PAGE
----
As I recall, N., who was smart and conversational and attractive, came home feeling horrible about herself, because she didn't have as much money as others there, or she wasn't this, or she wasn't that. The poor woman was in such despair.It's worth reading just for that incredibly, unintentionally infelicitous use of "poor," but you really have to read it all.
-Ron Dreher, the Cap'n in my crunchy con-
The Crunchster recalls that his Yalie friend, N., "painted a portrait of a society so status-obsessed that almost nobody dated." (Yeah, they were all too busy fucking.) These poor students were "afraid to take a chance on dating, for fear they'd choose the wrong person." Ah. There's the rub. The Crunch sees college as the moment for pair bonding; dating is the find-a-hubby/find-a-wife game. That's not to say that Yale isn't status-obsessed. Of course it is! This is America, you dweeb. Rather, it's to say that while elite undergraduate programs are surely full of plenty of yutes wishin' and hopin' for true love, they're hardly a hotbed of matrimonialism. The kids have more important things to worry about. Grades. Grad schools. Internships. Finding blow for weekend parties. The good stuff.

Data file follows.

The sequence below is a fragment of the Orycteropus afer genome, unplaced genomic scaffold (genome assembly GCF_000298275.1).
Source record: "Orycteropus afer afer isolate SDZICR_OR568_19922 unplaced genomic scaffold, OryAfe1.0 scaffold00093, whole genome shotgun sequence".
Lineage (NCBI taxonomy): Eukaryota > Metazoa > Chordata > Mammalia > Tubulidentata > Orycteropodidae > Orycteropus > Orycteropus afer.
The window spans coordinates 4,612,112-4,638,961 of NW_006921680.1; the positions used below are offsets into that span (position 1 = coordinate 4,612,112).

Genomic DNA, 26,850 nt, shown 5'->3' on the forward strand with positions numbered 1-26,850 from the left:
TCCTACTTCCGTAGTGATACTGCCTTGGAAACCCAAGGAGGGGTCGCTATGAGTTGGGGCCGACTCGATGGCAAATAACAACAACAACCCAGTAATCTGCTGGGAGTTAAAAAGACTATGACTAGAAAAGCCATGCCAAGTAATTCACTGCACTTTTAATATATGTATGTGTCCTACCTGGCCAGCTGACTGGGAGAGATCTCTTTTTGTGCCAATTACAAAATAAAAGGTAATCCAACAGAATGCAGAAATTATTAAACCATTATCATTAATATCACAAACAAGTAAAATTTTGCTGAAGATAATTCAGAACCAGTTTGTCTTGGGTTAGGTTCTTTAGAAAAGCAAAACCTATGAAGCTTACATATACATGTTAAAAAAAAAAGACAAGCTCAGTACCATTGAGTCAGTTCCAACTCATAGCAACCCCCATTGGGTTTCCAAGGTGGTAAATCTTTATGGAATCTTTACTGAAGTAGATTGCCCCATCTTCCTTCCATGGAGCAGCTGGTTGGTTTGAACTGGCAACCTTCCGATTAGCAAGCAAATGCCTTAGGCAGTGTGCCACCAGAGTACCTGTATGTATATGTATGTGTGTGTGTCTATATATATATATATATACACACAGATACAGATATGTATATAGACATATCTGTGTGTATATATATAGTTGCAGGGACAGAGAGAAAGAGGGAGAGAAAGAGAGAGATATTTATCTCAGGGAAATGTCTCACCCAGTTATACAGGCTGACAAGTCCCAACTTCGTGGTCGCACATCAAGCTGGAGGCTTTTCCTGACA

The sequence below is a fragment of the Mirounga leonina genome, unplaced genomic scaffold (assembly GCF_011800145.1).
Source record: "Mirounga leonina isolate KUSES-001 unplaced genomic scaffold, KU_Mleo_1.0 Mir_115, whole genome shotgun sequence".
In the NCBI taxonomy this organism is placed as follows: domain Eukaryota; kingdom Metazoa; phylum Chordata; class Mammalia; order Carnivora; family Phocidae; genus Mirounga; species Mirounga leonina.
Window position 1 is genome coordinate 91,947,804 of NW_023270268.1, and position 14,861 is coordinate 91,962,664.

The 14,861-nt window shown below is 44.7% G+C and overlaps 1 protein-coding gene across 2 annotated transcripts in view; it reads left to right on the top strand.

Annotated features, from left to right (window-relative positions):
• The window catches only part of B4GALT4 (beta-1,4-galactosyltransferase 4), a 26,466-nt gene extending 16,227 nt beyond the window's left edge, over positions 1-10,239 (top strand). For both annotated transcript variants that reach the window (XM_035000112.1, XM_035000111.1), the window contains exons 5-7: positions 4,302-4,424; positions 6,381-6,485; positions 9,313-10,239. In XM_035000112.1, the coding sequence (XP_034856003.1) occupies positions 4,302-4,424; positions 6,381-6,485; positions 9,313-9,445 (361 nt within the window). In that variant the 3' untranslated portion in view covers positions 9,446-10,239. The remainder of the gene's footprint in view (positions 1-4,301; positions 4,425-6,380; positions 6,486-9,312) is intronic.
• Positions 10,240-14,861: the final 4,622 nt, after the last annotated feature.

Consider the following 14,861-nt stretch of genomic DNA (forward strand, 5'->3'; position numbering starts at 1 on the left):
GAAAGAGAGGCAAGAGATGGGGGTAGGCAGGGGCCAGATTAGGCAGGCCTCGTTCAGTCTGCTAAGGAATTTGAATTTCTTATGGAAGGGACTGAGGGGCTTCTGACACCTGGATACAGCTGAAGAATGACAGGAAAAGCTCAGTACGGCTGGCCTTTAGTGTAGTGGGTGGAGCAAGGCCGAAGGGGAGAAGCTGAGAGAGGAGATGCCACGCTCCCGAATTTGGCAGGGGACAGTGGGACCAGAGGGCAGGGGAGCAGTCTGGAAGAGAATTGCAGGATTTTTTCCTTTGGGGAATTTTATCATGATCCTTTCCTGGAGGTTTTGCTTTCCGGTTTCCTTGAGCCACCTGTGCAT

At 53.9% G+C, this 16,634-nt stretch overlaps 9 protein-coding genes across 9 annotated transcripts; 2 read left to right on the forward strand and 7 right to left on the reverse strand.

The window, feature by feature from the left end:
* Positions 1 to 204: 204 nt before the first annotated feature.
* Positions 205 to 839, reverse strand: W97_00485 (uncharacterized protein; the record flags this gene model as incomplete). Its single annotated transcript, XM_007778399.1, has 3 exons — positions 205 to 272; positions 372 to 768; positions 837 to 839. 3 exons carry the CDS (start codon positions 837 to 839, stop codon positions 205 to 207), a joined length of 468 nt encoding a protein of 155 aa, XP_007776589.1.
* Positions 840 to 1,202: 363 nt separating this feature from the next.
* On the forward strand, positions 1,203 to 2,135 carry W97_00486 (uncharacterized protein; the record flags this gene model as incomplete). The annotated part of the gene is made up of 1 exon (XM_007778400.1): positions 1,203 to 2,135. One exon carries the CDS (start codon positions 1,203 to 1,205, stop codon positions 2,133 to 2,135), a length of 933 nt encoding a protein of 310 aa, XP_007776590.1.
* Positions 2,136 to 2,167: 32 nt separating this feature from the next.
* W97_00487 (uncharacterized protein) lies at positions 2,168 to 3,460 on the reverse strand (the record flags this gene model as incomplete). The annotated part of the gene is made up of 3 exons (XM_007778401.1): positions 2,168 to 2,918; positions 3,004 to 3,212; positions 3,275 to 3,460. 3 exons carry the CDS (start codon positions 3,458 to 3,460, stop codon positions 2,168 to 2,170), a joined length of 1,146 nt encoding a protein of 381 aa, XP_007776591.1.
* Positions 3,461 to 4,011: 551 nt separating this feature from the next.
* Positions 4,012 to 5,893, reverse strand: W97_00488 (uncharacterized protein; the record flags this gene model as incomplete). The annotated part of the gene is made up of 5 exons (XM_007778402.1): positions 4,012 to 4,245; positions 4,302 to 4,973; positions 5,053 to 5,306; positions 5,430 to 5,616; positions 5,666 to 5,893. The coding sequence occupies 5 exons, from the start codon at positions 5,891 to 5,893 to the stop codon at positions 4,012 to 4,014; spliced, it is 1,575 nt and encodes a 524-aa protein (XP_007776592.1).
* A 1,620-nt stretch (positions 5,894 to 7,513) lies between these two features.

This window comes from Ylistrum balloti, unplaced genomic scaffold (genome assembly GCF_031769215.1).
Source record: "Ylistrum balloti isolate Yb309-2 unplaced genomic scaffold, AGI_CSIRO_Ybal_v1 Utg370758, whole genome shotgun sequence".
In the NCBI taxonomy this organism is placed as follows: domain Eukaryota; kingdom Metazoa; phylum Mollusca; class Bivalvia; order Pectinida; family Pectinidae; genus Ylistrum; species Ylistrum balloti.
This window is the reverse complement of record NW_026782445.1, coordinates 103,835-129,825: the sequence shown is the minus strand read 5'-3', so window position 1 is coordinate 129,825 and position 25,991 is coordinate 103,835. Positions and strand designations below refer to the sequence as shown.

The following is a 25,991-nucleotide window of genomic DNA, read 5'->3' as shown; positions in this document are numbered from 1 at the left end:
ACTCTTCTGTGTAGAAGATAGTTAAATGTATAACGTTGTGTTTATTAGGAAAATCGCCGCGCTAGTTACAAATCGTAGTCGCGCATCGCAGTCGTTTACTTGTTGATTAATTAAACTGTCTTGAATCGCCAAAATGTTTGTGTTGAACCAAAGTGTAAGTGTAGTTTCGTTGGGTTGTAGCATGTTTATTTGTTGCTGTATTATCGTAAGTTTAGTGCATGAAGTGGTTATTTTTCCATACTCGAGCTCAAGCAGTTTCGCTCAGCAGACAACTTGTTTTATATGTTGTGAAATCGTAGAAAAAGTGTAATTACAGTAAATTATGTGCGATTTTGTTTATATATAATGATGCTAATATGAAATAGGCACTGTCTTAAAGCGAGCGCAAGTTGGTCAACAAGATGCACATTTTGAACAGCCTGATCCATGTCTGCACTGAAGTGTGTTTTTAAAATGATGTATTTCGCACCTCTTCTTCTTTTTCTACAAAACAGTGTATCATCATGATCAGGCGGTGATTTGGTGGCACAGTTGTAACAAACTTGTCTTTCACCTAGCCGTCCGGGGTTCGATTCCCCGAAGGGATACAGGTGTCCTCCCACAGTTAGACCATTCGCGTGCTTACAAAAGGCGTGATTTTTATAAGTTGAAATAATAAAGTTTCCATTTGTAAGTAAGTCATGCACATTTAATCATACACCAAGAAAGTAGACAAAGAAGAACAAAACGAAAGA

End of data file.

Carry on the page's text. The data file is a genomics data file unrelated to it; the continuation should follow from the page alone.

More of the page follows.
I once did a Yalie. At least, he said he was a Yalie. He studied art or biology or math or something. I'm pretty sure he had a name, but one can never assume. Ron Dreher may think he's discovered evidence of "Yale's dysfunction," but I can assure him that that evening Yale was functioning just fine.